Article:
A Game Of Equality Essay

747 words - 3 pages

King of the Bingo Game is a short story written by Ralph Ellison, first published in 1944. The key characters in the story are the game announcer, the King, and the dying woman, Laura. Laura is the embodiment of equality sought by African-Americans. The King represents the aspiring African-American. The bingo announcer represents the unobtainable status of the white man. The characters in King of the Bingo Game are used to explain the situation of African-Americans during the early 1900s.
The bingo announcer in the story represents the unobtainable status of the white man. In the story, the bingo announcer is described as a “slick looking white man with a slick suit.” The man is on a stage, set above the audience, bathed in bright flashing lights. When the King enters the bingo announcer’s territory, the narrator says the lights “blinded him, and he felt that he had moved into the spell of some strange mysterious power.” The King’s knees tremble, the announcer’s pomade makes him feel faint, and he feels like he must quickly exit the stage before he makes a fool of himself. Jerry Watts explains a phenomenon in which a victimized African-American, “creates a fictitious, white standard-bearer that he cannot possibly measure up to or satisfy.” (Watts 120) This standard-bearer is the bingo announcer, the man on a stage, set above the “negroes” in the audience below. African-Americans in the early 1900s exhibited a victimized mentality that kept them mentally inferior to the white man.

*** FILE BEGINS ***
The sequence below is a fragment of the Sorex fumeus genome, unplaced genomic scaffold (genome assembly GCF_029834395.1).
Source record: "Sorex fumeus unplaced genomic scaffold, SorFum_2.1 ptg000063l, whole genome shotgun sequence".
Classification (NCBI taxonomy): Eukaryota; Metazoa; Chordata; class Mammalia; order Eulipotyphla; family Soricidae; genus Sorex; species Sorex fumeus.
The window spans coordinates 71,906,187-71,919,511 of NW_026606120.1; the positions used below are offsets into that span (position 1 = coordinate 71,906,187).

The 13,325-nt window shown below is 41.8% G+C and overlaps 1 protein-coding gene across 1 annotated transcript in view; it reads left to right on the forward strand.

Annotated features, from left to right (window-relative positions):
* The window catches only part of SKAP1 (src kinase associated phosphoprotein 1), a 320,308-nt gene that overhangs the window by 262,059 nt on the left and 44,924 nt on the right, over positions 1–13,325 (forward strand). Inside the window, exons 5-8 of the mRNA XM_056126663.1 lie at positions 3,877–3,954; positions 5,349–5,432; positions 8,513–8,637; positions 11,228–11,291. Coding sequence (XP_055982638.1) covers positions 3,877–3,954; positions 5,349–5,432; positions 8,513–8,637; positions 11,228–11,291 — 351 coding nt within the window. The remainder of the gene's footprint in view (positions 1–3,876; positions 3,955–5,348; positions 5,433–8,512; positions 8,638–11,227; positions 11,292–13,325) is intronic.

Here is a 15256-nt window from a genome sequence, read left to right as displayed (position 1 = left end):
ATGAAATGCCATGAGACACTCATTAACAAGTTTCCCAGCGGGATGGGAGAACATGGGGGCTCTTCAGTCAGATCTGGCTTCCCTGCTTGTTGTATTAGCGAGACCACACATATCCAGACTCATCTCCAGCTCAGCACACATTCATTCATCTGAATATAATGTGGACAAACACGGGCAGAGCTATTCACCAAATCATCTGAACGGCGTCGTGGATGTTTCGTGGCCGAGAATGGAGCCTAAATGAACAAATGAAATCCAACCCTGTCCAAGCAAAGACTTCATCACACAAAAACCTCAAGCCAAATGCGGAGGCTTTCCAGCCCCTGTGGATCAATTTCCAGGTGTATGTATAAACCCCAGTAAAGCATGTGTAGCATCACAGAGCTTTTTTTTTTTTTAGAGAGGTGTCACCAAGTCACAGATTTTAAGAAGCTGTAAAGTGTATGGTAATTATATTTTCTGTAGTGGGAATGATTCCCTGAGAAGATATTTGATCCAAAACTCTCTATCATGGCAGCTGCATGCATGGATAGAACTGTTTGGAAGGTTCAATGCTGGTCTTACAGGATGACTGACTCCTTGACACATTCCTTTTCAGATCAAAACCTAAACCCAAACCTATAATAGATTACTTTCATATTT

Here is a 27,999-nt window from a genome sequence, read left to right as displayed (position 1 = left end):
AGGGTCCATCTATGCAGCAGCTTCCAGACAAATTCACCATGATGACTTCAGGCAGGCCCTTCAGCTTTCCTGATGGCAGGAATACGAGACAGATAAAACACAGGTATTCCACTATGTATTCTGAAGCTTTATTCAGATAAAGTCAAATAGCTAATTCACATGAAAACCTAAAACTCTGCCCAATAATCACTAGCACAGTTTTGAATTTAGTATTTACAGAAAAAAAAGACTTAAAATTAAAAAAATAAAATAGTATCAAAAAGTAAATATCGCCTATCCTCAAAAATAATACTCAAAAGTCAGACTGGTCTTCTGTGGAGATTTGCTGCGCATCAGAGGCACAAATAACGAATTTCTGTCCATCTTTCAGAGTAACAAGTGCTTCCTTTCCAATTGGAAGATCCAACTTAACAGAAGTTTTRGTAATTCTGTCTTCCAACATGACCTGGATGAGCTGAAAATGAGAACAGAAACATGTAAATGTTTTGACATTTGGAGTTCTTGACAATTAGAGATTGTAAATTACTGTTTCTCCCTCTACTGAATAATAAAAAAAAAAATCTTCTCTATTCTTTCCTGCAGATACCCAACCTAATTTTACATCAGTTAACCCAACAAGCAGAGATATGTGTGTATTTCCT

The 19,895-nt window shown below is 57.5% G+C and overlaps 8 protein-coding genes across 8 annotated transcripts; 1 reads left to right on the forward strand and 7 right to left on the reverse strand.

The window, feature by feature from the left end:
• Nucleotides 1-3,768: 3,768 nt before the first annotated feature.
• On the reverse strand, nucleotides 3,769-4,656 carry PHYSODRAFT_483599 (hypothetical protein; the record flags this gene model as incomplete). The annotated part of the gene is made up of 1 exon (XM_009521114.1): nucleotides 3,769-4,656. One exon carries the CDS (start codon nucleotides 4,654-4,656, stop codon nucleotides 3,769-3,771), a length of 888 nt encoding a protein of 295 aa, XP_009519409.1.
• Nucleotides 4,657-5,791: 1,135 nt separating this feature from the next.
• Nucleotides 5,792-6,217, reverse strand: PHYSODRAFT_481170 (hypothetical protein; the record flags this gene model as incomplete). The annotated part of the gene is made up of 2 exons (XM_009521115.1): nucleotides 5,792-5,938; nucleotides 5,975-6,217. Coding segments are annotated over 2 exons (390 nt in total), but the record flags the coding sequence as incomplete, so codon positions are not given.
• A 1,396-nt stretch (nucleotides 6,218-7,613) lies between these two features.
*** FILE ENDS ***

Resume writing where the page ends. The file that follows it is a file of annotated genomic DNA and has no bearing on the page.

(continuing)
The King represents the aspiring African-American. During the story, the King joins the bingo announcer on stage. At first, he feels intimidated, but the bingo announcer demands that he stay and spin the wheel. He is given a chance to attain the goal of true equality (win the bingo game and save “Laura”). As he begins the wheel spinning, he decides that the only way to truly win is to keep the wheel spinning. The (black) audience becomes irritated with the prolonged nature of the King’s spin, and is described as ashamed of the black man on stage. Howard Brotz explains African-Americans in the early 1900s, “manifested an exuberance and self-confidence that partook of the spirit of an...

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